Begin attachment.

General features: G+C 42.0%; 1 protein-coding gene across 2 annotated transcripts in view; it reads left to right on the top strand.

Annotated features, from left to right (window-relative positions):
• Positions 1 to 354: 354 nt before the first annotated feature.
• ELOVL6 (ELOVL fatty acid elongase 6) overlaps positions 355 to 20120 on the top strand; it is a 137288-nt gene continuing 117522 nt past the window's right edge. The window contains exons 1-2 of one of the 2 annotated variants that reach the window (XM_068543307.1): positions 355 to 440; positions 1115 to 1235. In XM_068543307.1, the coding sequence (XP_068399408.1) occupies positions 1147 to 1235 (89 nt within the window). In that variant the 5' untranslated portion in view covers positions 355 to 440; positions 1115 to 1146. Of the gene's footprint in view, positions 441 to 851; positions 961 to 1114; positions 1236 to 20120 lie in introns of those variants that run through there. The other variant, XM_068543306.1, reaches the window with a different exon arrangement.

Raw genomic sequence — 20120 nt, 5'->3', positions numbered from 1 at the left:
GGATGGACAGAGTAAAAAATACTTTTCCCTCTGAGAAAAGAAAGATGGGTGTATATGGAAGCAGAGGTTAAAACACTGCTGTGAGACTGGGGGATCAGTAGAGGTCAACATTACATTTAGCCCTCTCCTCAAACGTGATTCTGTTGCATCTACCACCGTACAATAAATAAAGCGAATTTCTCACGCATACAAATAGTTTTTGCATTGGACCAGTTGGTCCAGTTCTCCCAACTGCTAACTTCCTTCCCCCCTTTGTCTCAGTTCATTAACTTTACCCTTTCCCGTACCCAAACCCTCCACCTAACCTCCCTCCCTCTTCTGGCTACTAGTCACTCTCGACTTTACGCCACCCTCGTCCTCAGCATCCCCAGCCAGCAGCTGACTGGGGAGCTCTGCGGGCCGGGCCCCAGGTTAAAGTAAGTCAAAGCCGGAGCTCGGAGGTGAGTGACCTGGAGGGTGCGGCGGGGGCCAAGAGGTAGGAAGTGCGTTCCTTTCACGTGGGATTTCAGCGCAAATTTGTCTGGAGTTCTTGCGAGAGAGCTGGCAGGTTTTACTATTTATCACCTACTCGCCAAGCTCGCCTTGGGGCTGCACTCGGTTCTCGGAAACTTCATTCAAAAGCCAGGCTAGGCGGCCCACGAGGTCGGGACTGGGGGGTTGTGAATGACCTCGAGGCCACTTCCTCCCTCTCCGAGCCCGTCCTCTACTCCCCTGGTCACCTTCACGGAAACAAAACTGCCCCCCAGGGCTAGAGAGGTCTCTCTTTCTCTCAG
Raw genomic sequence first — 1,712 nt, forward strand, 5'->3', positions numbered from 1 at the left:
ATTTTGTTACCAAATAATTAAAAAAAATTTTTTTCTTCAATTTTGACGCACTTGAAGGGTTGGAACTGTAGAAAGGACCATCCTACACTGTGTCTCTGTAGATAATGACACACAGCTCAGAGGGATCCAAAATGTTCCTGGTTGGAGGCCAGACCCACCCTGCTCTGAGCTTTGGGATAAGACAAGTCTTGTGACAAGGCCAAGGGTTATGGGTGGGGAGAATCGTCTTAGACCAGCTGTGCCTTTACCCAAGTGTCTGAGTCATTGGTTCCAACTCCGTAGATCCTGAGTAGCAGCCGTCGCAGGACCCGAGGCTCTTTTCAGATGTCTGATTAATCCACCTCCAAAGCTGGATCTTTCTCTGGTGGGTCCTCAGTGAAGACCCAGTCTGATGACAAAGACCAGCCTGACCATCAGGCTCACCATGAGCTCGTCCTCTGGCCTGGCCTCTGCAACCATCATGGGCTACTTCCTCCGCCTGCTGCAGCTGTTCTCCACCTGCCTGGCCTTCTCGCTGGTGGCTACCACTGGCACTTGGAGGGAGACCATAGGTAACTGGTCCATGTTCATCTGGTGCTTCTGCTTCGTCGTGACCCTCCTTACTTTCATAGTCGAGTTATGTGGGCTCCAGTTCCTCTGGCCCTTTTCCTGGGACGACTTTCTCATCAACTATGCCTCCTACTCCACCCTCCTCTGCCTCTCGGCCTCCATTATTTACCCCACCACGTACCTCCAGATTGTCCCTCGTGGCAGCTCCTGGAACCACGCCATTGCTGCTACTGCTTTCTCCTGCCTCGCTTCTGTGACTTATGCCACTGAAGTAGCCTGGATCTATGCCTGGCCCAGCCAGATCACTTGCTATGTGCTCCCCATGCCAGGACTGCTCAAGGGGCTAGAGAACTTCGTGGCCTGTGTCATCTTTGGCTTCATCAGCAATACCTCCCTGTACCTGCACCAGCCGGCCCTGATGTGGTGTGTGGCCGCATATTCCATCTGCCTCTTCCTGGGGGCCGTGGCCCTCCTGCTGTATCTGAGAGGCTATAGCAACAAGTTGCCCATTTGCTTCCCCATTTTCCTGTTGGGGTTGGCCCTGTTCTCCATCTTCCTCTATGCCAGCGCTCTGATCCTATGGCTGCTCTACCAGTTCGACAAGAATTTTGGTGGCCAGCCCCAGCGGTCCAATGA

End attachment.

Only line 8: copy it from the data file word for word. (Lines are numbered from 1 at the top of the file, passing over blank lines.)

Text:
ATTTTGTTACCAAATAATTAAAAAAAATTTTTTTCTTCAATTTTGACGCACTTGAAGGGTTGGAACTGTAGAAAGGACCATCCTACACTGTGTCTCTGTAGATAATGACACACAGCTCAGAGGGATCCAAAATGTTCCTGGTTGGAGGCCAGACCCACCCTGCTCTGAGCTTTGGGATAAGACAAGTCTTGTGACAAGGCCAAGGGTTATGGGTGGGGAGAATCGTCTTAGACCAGCTGTGCCTTTACCCAAGTGTCTGAGTCATTGGTTCCAACTCCGTAGATCCTGAGTAGCAGCCGTCGCAGGACCCGAGGCTCTTTTCAGATGTCTGATTAATCCACCTCCAAAGCTGGATCTTTCTCTGGTGGGTCCTCAGTGAAGACCCAGTCTGATGACAAAGACCAGCCTGACCATCAGGCTCACCATGAGCTCGTCCTCTGGCCTGGCCTCTGCAACCATCATGGGCTACTTCCTCCGCCTGCTGCAGCTGTTCTCCACCTGCCTGGCCTTCTCGCTGGTGGCTACCACTGGCACTTGGAGGGAGACCATAGGTAACTGGTCCATGTTCATCTGGTGCTTCTGCTTCGTCGTGACCCTCCTTACTTTCATAGTCGAGTTATGTGGGCTCCAGTTCCTCTGGCCCTTTTCCTGGGACGACTTTCTCATCAACTATGCCTCCTACTCCACCCTCCTCTGCCTCTCGGCCTCCATTATTTACCCCACCACGTACCTCCAGATTGTCCCTCGTGGCAGCTCCTGGAACCACGCCATTGCTGCTACTGCTTTCTCCTGCCTCGCTTCTGTGACTTATGCCACTGAAGTAGCCTGGATCTATGCCTGGCCCAGCCAGATCACTTGCTATGTGCTCCCCATGCCAGGACTGCTCAAGGGGCTAGAGAACTTCGTGGCCTGTGTCATCTTTGGCTTCATCAGCAATACCTCCCTGTACCTGCACCAGCCGGCCCTGATGTGGTGTGTGGCCGCATATTCCATCTGCCTCTTCCTGGGGGCCGTGGCCCTCCTGCTGTATCTGAGAGGCTATAGCAACAAGTTGCCCATTTGCTTCCCCATTTTCCTGTTGGGGTTGGCCCTGTTCTCCATCTTCCTCTATGCCAGCGCTCTGATCCTATGGCTGCTCTACCAGTTCGACAAGAATTTTGGTGGCCAGCCCCAGCGGTCCAATGA